Napoleon famously dismissed England as a “nation of shopkeepers.” His quip acknowledged that England’s formidable geo-political power grew out of its potent commercial economy. Likewise, our unparalleled economic power enables America’s superpower status.

Granted, business excesses must be curbed by the market and by regulation. We also need to help more people participate in the American Dream through education and training. But don’t believe people who say we need more government and less business and that business is selfish and even evil. We need more, not less economic freedom, more entrepreneurs, and fewer tax and regulatory roadblocks. Let’s not kill our golden goose — legitimate and productive businesses.

Greg Bell is the former lieutenant governor of Utah and the current president and CEO of the Utah Hospital Association.

Recommended
1. Roland Kayser
Cottonwood Heights, UT,
Aug. 1, 2014

Yes, Capitalism has lifted hundreds of millions of people in China and India out of poverty. In doing so it has also destroyed the American working class and is now quickly eating away at the middle class.

It is instructive that all of our so called "free trade" treaties have abundant protections for capital and zero protections for labor. Capitalists get protection from capitalism while labor goes down the tubes. A capitalist system cannot survive if people who work can't make a decent living.

Adam Smith warned us about collusion between employers to suppress the wages of their workers, thereby enhancing their own profits. As in much else, Adam Smith was right.

2. liberal larry
salt lake City, utah,
Aug. 1, 2014

This editorial states:

"The recent national dialogue about the 99 percent, income inequality, and a mandatory minimum wage shows that anti-business sentiment is growing"

Unfortunately the rest of the editorial uses Cuba, one of the worlds most extreme communist countries, to illustrate that capitalism is good.

We need an editorial that seriously addresses the decline of middle class incomes, and the huge pooling if America's financial resources in the top 1%, not a discourse on the evils of Cuban communism!

3. Ultra Bob
Cottonwood Heights, UT,
Aug. 1, 2014

The real truth of why business has a bad name is simply that business cheats the people, denying the people their rightful service and performance that business is expected to give. All the smoke and mirrors like this article will not change that but it does seem to perpetuate the false notions of business.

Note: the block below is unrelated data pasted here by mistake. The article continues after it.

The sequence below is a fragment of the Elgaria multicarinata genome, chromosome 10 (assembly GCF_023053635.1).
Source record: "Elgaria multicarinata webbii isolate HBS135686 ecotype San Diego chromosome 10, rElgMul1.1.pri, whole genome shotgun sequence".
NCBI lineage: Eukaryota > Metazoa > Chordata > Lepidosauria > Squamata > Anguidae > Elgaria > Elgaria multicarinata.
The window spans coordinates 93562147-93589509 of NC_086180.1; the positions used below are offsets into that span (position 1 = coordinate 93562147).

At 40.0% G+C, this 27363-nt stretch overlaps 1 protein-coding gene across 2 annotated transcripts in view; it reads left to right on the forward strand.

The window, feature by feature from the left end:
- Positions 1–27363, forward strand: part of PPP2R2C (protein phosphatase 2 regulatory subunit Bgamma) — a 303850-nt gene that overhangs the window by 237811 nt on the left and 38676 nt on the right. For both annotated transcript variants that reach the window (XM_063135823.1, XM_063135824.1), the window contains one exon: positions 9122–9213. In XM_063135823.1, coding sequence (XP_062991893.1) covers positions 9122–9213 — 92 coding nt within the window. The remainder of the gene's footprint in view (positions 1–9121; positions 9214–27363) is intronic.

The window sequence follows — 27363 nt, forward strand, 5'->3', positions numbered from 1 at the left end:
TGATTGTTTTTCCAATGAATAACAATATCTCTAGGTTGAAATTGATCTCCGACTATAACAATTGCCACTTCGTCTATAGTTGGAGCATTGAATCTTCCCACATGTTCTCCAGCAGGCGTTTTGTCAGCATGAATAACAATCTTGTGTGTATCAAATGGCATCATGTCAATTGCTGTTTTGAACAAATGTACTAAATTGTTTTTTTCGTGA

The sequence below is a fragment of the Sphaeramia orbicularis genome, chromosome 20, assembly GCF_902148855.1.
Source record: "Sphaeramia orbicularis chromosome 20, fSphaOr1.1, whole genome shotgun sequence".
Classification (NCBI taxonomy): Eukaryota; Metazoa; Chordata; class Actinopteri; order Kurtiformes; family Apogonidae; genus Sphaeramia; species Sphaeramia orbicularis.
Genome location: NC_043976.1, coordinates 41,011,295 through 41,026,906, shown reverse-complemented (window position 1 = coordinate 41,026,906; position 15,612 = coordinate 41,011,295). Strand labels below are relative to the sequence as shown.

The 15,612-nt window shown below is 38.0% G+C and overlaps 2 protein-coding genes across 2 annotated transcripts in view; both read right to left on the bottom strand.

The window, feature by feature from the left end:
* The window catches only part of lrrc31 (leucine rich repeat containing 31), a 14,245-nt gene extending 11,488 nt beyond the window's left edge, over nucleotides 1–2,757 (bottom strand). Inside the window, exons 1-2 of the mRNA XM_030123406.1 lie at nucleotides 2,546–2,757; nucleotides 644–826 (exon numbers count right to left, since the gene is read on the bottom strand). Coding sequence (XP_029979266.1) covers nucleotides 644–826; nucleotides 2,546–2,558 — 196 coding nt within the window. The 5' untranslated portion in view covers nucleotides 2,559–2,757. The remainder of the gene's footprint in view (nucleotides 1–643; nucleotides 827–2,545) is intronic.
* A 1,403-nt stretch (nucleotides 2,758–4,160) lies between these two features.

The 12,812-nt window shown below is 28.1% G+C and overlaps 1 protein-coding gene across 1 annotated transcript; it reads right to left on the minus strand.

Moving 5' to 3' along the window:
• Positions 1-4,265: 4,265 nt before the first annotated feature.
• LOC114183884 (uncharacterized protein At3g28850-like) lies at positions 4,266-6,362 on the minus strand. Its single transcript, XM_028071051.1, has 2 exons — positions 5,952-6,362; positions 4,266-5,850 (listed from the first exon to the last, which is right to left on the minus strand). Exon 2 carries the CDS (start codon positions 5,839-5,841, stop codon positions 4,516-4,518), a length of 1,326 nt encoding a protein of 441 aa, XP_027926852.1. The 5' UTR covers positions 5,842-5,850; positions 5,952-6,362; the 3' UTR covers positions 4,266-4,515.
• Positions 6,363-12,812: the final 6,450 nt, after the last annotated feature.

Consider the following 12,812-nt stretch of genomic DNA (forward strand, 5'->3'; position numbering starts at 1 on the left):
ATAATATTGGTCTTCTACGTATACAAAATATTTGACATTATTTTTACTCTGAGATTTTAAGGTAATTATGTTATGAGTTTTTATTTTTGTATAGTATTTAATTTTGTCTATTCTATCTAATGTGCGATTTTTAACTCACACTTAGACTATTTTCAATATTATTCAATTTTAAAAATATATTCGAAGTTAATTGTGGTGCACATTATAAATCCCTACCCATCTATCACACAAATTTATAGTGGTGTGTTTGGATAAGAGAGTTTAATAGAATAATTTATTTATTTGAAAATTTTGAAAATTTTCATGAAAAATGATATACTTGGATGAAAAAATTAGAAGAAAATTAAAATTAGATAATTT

The purpose of business is to provide the mechanism for the sharing of the talents and benefits of a civilized society. Unfortunately, the greed of men turned that around and propagated the notion that business was part of the right to happiness and had seniority over the rights of people in general. Throughout all of history, the goal of men of power has been to extend their control over others and their labors. Present company NOT excepted.

Small business is a political scam. While there are many small businesses with only 1 or 2 or a few employees, the small business that politicians are concerned with go all the way to more that 600 employees. Most of the small businesses portrayed in the propaganda come and go at a terrible failure rate.

4. Mountanman
Hayden, ID,
Aug. 1, 2014

And Obama and the Democrats are doing everything in their power to kill the golden goose! Get the government boot off the necks of businesses and you will see America prosper, again!

5. GaryO
Virginia Beach, VA,
Aug. 1, 2014

"The recent national dialogue about the 99 percent, income inequality, and a mandatory minimum wage shows that anti-business sentiment is growing."

Really?

How can anyone confuse the "recent national dialogue about the 99 percent, income inequality, and a mandatory minimum wage" with anti-business sentiment?

There is no relationship there.

That's an old "Conservative" tactic isn't it? . . . Setting up a straw man to knock down.

A recognition of a growing income disparity is NOT anti-business.

It's just an example of facing the facts.

Come on "Conservatives" . . . FACE THE FACTS . . . And quit making stuff up.